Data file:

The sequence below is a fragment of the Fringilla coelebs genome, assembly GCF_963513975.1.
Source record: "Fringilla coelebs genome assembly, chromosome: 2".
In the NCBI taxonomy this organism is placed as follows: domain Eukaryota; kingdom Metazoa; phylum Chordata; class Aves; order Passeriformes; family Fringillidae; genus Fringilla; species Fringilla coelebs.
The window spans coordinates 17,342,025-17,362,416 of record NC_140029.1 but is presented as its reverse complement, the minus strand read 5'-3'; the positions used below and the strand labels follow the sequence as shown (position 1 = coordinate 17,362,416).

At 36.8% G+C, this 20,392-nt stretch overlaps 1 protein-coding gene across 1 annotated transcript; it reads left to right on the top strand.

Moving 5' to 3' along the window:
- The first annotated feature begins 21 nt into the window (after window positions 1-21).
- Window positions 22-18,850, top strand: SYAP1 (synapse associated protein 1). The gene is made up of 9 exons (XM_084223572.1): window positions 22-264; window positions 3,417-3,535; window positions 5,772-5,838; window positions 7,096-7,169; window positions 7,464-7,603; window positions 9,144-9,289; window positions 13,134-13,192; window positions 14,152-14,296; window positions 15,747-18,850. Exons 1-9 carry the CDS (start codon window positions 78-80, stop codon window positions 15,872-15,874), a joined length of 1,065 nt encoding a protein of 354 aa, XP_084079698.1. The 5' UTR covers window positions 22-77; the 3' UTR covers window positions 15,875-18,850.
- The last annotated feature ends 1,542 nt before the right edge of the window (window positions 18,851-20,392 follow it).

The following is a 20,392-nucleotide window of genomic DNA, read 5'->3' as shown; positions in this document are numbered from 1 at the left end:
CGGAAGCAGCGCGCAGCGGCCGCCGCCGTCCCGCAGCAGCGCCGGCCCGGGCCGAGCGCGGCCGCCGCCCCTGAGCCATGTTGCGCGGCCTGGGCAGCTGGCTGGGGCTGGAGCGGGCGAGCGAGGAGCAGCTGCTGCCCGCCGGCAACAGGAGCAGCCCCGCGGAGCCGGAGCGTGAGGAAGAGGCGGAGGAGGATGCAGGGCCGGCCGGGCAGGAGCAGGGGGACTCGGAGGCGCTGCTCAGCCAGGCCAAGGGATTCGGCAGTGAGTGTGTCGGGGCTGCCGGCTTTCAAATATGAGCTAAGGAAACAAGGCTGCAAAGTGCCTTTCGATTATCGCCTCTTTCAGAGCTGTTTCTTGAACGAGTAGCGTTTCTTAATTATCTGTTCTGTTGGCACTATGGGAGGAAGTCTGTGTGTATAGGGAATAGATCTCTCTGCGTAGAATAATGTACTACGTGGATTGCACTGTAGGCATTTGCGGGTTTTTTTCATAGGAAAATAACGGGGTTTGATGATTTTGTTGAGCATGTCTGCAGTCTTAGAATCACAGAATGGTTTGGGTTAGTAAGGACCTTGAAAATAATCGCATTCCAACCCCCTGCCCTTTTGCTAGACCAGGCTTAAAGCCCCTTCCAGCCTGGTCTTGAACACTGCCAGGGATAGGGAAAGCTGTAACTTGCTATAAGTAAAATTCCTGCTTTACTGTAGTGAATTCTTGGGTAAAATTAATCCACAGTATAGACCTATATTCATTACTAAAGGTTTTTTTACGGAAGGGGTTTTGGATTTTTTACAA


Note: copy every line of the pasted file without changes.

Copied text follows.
The sequence below is a fragment of the Fringilla coelebs genome, assembly GCF_963513975.1.
Source record: "Fringilla coelebs genome assembly, chromosome: 2".
In the NCBI taxonomy this organism is placed as follows: domain Eukaryota; kingdom Metazoa; phylum Chordata; class Aves; order Passeriformes; family Fringillidae; genus Fringilla; species Fringilla coelebs.
The window spans coordinates 17,342,025-17,362,416 of record NC_140029.1 but is presented as its reverse complement, the minus strand read 5'-3'; the positions used below and the strand labels follow the sequence as shown (position 1 = coordinate 17,362,416).

At 36.8% G+C, this 20,392-nt stretch overlaps 1 protein-coding gene across 1 annotated transcript; it reads left to right on the top strand.

Moving 5' to 3' along the window:
- The first annotated feature begins 21 nt into the window (after window positions 1-21).
- Window positions 22-18,850, top strand: SYAP1 (synapse associated protein 1). The gene is made up of 9 exons (XM_084223572.1): window positions 22-264; window positions 3,417-3,535; window positions 5,772-5,838; window positions 7,096-7,169; window positions 7,464-7,603; window positions 9,144-9,289; window positions 13,134-13,192; window positions 14,152-14,296; window positions 15,747-18,850. Exons 1-9 carry the CDS (start codon window positions 78-80, stop codon window positions 15,872-15,874), a joined length of 1,065 nt encoding a protein of 354 aa, XP_084079698.1. The 5' UTR covers window positions 22-77; the 3' UTR covers window positions 15,875-18,850.
- The last annotated feature ends 1,542 nt before the right edge of the window (window positions 18,851-20,392 follow it).

The following is a 20,392-nucleotide window of genomic DNA, read 5'->3' as shown; positions in this document are numbered from 1 at the left end:
CGGAAGCAGCGCGCAGCGGCCGCCGCCGTCCCGCAGCAGCGCCGGCCCGGGCCGAGCGCGGCCGCCGCCCCTGAGCCATGTTGCGCGGCCTGGGCAGCTGGCTGGGGCTGGAGCGGGCGAGCGAGGAGCAGCTGCTGCCCGCCGGCAACAGGAGCAGCCCCGCGGAGCCGGAGCGTGAGGAAGAGGCGGAGGAGGATGCAGGGCCGGCCGGGCAGGAGCAGGGGGACTCGGAGGCGCTGCTCAGCCAGGCCAAGGGATTCGGCAGTGAGTGTGTCGGGGCTGCCGGCTTTCAAATATGAGCTAAGGAAACAAGGCTGCAAAGTGCCTTTCGATTATCGCCTCTTTCAGAGCTGTTTCTTGAACGAGTAGCGTTTCTTAATTATCTGTTCTGTTGGCACTATGGGAGGAAGTCTGTGTGTATAGGGAATAGATCTCTCTGCGTAGAATAATGTACTACGTGGATTGCACTGTAGGCATTTGCGGGTTTTTTTCATAGGAAAATAACGGGGTTTGATGATTTTGTTGAGCATGTCTGCAGTCTTAGAATCACAGAATGGTTTGGGTTAGTAAGGACCTTGAAAATAATCGCATTCCAACCCCCTGCCCTTTTGCTAGACCAGGCTTAAAGCCCCTTCCAGCCTGGTCTTGAACACTGCCAGGGATAGGGAAAGCTGTAACTTGCTATAAGTAAAATTCCTGCTTTACTGTAGTGAATTCTTGGGTAAAATTAATCCACAGTATAGACCTATATTCATTACTAAAGGTTTTTTTACGGAAGGGGTTTTGGATTTTTTACAA